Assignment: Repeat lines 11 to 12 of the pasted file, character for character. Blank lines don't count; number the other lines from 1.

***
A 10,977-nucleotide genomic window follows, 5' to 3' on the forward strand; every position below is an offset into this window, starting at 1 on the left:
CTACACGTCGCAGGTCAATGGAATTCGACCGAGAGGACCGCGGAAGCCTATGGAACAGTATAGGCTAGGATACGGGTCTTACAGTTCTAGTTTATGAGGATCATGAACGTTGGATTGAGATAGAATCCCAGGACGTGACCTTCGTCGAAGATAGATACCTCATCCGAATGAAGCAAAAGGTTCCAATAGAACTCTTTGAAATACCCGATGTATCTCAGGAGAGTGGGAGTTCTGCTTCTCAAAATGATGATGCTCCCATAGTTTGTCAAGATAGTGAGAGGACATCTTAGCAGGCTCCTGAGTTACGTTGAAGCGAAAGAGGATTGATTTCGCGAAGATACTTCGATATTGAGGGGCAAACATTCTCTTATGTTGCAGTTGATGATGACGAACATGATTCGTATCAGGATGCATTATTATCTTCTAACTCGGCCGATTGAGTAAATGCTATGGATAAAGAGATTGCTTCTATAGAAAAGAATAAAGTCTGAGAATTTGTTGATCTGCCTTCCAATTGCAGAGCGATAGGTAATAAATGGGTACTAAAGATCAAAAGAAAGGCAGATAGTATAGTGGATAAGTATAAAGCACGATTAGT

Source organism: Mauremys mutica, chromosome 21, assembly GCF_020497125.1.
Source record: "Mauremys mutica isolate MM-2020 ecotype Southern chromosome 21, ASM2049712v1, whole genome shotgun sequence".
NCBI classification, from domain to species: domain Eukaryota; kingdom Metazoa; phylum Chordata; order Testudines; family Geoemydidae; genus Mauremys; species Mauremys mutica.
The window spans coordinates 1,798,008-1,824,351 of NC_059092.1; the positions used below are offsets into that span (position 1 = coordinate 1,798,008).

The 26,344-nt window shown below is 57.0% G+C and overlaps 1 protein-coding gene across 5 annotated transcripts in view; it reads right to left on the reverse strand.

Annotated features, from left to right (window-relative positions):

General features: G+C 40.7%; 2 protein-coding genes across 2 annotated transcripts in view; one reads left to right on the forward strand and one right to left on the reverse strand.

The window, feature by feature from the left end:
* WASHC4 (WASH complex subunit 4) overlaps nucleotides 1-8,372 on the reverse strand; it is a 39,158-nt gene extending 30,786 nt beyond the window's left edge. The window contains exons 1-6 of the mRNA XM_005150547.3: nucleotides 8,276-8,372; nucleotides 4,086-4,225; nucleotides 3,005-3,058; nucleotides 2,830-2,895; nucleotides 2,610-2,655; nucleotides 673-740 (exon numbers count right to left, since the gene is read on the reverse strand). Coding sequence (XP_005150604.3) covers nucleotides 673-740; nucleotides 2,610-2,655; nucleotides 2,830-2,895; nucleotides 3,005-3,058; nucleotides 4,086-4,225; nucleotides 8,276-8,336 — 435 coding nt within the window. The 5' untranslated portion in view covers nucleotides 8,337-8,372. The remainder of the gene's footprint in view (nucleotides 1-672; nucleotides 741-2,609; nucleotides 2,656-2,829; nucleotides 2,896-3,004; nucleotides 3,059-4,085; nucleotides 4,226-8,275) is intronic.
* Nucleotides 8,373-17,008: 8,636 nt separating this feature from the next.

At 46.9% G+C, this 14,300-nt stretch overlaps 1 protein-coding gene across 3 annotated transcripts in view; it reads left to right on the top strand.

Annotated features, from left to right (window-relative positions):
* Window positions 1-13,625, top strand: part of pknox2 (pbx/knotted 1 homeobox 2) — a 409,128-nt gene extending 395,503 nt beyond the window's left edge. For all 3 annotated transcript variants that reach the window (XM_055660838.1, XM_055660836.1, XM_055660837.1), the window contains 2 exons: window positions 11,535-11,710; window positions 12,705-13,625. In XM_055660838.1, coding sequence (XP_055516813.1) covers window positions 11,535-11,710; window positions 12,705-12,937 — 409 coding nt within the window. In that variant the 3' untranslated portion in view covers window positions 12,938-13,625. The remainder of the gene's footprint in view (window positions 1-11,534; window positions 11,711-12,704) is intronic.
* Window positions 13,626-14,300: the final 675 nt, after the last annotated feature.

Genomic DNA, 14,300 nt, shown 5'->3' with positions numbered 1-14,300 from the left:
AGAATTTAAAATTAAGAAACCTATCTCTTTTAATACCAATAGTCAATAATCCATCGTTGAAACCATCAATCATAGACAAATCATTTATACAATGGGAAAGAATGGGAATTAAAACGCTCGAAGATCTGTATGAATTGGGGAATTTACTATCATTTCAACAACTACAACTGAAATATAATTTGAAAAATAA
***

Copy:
* WASHC4 (WASH complex subunit 4) overlaps nucleotides 1-8,372 on the reverse strand; it is a 39,158-nt gene extending 30,786 nt beyond the window's left edge. The window contains exons 1-6 of the mRNA XM_005150547.3: nucleotides 8,276-8,372; nucleotides 4,086-4,225; nucleotides 3,005-3,058; nucleotides 2,830-2,895; nucleotides 2,610-2,655; nucleotides 673-740 (exon numbers count right to left, since the gene is read on the reverse strand). Coding sequence (XP_005150604.3) covers nucleotides 673-740; nucleotides 2,610-2,655; nucleotides 2,830-2,895; nucleotides 3,005-3,058; nucleotides 4,086-4,225; nucleotides 8,276-8,336 — 435 coding nt within the window. The 5' untranslated portion in view covers nucleotides 8,337-8,372. The remainder of the gene's footprint in view (nucleotides 1-672; nucleotides 741-2,609; nucleotides 2,656-2,829; nucleotides 2,896-3,004; nucleotides 3,059-4,085; nucleotides 4,226-8,275) is intronic.
* Nucleotides 8,373-17,008: 8,636 nt separating this feature from the next.